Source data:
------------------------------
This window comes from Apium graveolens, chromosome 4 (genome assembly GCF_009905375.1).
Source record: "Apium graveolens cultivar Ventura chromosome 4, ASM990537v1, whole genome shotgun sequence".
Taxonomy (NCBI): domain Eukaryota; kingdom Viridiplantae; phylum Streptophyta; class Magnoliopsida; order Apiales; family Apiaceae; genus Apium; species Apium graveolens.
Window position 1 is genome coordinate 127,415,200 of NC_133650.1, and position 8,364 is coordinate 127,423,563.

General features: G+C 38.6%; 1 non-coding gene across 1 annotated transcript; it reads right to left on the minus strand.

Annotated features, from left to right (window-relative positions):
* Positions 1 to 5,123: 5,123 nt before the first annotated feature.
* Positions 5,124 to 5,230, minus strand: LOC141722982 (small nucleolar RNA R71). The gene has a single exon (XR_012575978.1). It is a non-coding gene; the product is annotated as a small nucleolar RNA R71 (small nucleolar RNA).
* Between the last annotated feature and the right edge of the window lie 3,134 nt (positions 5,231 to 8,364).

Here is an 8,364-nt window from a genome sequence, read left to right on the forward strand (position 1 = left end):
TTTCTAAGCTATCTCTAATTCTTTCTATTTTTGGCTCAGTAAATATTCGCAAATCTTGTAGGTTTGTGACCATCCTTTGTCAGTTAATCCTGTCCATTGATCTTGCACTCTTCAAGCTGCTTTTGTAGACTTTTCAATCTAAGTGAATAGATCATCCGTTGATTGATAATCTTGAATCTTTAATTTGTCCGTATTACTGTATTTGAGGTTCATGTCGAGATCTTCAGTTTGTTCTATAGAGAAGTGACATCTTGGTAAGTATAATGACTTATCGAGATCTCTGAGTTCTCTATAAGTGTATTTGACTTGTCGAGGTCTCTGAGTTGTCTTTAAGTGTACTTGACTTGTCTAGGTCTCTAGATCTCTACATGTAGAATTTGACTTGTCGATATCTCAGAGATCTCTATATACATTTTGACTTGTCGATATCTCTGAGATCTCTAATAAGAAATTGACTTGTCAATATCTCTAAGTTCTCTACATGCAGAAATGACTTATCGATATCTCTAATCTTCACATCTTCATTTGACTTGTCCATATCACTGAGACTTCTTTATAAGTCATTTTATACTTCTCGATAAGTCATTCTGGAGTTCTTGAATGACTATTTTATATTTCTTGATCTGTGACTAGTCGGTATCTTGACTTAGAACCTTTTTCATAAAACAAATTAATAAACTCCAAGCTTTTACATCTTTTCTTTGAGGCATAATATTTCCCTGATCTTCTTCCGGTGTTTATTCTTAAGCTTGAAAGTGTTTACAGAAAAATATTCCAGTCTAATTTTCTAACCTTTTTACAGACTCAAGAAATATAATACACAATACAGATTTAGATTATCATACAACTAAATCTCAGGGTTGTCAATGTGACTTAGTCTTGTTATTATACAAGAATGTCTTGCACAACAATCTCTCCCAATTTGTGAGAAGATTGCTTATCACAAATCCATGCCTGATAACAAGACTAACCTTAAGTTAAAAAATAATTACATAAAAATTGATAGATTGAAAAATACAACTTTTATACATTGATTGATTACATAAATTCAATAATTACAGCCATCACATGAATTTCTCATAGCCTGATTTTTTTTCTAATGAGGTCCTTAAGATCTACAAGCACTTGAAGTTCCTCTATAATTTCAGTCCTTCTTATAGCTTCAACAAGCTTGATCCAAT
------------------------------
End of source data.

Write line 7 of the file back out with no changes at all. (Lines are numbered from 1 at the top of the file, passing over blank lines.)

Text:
* Positions 1 to 5,123: 5,123 nt before the first annotated feature.